Saturday, March 19, 2011

Finca La Milagrosa

This is going to be a long post, I worry.

I love coffee.... who doesn't, right? But I knew next to nothing about how it grows, how it's processed and how it gets to my kitchen. So we arranged the day before to visit Finca La Milagrosa, Panama's 2nd best coffee plantation, owned and operated like an almost 1-man band by a man named Tito.
Tito is the man in the middle. The one on the left is our guide through the plantation.

He is a legend among Panamanians and coffee growers because he did all this with no funding by a bank and using under 10 acres of land. Not bad.

Now, it didn't happen overnight and as he had limited funding, he made do with what he had available to him and this makes his coffee bean processing machine look something like a Rube Goldberg apparatus.

For example, it was explained to us that this wreckage was once his car that he stripped for parts to make parts for his roasting machine, and conveyor belts.

You'll see more of this later but first, here is coffee beans growing. Now this particular bean is a Geisha, the most appreciated bean in Panama and the No. 1 finca sells their beans for $170.00 a pound. One of our fellow tourists bought a pound of Tito's for $80.0 US. Now, I like me coffee something fierce, but I draw the line in the sand somewhat below that price.

Tito grows several other varieties and these are all blended together to get another coffee bean. Geisha stands alone.

The beans are inside this beautiful red berry and I was surprised how small they actually are! I thought the beans we see inside a bag of roasted coffee was the size you'd find in the bean but here you can see in this hand what the bean looks like fresh.

Here is Mo enjoying a cup of coffee that Tito brewed and passed out as the guide continued to explain how the coffee is processed.

I don't remember what this is used for, I think it helps remove the hulls, but don't quote me on that. What is interesting about it is the contraption is the drum from a washing machine!!!

(Just one of many chickens I chased around getting shots of. This one posed.)

But I do know they go through this hopper and the lots of the outer shell goes flying through wide tubes and out the other end some 50 yards away where chickens mill around scratching at the remains.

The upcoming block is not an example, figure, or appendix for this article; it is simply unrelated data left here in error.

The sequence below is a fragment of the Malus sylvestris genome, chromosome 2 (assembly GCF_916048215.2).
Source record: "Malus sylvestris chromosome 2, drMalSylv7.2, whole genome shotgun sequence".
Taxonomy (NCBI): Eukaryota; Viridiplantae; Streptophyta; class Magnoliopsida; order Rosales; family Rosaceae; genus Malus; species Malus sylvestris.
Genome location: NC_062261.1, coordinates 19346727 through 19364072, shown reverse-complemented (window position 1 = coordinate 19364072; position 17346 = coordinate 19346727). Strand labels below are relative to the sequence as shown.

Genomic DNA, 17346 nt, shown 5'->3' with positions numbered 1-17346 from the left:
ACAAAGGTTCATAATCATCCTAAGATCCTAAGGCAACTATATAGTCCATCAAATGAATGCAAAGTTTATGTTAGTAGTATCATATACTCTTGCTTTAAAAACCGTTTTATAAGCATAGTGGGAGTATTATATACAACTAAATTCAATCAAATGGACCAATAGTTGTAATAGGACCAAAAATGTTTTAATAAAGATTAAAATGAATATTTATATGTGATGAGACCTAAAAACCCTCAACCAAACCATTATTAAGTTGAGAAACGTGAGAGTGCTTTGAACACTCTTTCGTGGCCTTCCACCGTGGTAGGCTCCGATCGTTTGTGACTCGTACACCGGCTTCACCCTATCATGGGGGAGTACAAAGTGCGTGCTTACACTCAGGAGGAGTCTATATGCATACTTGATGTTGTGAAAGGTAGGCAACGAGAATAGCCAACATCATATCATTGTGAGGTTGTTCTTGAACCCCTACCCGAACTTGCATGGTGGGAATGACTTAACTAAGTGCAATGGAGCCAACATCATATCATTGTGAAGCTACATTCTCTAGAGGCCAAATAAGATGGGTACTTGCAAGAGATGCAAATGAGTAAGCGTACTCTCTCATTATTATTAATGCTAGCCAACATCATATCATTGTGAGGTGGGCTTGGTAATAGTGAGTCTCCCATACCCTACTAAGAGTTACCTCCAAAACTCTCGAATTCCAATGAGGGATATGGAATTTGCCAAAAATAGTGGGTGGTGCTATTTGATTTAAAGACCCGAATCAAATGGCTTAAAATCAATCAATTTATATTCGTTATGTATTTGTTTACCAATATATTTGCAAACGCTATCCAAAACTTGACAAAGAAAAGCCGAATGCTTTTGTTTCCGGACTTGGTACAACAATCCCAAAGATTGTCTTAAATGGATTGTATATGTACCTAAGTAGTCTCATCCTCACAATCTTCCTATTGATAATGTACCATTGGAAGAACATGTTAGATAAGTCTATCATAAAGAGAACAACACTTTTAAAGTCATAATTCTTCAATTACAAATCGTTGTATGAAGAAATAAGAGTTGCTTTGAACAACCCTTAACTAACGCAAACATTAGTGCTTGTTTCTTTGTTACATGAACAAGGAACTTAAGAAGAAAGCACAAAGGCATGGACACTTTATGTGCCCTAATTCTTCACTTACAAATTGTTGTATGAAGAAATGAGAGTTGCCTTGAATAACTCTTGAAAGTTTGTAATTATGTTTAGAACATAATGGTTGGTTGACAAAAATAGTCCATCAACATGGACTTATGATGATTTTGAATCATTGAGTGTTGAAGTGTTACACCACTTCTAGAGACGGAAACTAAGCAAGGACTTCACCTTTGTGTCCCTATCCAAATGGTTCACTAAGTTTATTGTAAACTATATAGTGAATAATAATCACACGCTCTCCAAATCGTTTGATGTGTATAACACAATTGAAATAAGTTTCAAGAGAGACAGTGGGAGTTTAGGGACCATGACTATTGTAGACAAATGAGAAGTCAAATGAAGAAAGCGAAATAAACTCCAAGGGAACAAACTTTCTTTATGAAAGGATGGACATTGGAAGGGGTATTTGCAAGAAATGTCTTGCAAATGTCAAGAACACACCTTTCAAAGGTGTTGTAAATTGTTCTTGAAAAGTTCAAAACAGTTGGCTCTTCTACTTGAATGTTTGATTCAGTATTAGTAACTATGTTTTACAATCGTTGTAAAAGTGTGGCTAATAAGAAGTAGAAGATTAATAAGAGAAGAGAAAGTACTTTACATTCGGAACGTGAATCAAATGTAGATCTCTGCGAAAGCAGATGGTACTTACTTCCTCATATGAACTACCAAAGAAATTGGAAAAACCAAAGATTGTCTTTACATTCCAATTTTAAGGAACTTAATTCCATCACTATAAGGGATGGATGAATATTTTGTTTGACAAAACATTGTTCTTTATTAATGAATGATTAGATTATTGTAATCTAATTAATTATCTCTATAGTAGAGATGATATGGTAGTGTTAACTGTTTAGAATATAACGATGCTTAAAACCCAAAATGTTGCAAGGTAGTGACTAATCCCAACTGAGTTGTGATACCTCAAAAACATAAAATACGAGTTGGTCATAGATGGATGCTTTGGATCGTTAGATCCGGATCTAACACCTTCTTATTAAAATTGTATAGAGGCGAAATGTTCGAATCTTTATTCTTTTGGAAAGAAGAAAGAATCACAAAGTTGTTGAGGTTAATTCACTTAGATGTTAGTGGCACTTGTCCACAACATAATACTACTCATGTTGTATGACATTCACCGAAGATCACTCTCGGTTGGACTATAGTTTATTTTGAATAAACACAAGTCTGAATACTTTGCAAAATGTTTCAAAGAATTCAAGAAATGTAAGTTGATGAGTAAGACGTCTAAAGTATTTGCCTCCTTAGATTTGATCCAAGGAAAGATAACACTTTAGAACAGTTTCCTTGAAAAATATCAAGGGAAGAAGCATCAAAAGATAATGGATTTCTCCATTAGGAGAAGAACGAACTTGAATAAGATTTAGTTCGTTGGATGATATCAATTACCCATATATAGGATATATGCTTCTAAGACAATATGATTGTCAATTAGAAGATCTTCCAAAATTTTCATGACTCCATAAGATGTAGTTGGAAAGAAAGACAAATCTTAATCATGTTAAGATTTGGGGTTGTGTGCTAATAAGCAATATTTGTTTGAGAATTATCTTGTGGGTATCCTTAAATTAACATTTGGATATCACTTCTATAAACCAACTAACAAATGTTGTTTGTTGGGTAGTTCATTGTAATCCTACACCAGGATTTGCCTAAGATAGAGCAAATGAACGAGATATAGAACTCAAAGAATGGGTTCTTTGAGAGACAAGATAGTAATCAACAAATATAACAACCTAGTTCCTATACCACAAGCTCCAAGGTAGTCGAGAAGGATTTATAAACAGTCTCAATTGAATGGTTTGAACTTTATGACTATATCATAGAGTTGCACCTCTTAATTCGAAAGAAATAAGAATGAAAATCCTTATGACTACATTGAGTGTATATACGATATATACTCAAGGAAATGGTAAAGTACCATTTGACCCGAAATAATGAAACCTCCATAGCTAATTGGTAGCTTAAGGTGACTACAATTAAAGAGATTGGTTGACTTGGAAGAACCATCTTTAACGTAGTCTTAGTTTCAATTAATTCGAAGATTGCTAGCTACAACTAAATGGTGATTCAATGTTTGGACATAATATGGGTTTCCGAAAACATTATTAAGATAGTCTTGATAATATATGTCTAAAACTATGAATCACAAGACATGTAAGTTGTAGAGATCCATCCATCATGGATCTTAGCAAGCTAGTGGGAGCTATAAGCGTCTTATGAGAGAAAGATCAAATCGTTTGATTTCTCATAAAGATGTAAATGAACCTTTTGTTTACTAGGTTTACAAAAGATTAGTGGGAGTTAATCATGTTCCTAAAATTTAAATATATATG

You can see the dried beans and the hulls that are loosening from the bean

Now, there are several steps involved with rinsing and soaking etc before you get to a bean that is ready for roasting but we will sprint ahead to that step at this point.
Ready Beans

Tito pours the beans into this roaster
The roasting doesn't take long at all. Again, Tito made the roaster himself and oversaw the roasting. Below you see his famous spoon that he welded to a stick to make a handle long enough to reach inside and not get burned in the process. He monitored carefully and once the beans reached an acceptable brown, he poured a third of the beans into that wooden bowl and continued roasting to two additional darknesses.

As you can see, the beans get larger again as they roast.

I asked why we sometimes open a bag of roasted whole beans and they appear to be oily and other times they look dry? That, he explains, is a sign that the beans were "burned" and allowed the oils to be released. The dry beans are correct. (I would have thought the other way 'round. Which is why I don't roast beans.)

The guide brings the bowl up to the grinding room and as he grinds each "roast" he has us bite into each bean and try to guess which roast we drank 30 minutes earlier. He also asked which of the 3 beans we preferred in taste and aroma.
He gets a kick out of telling us that, by his unscientific surveys, Americans by and large prefer the light roast, the Latin Americans the middle and the Europeans like the dark but what people don't know is the lighter the roast, the stronger the caffeine and it is his theory that Americans like to drink the light kind all day long because they work the hardest!

See all those bags behind him? They are bags of unroasted beans ready for shipment. Again, all exported beans are shipped out unroasted so the destinations can do it to the taste of the customer base. I remember walking down Decatur in New Orleans and smelling the strong fragrance of roasting coffee. It's been a long time since the last time.

So there you have it...... Panamanian coffee is well respected and Tito is a giant of a man. PS he also screenprints every bag and sack personally. He has become so successful, now bankers come to HIM and try to press money to crank up his operation but he has no desire nor need.

1 comment:

Rachel said...

HOW FUN! This is my favorite part of your trip so far. I feel coffee educated.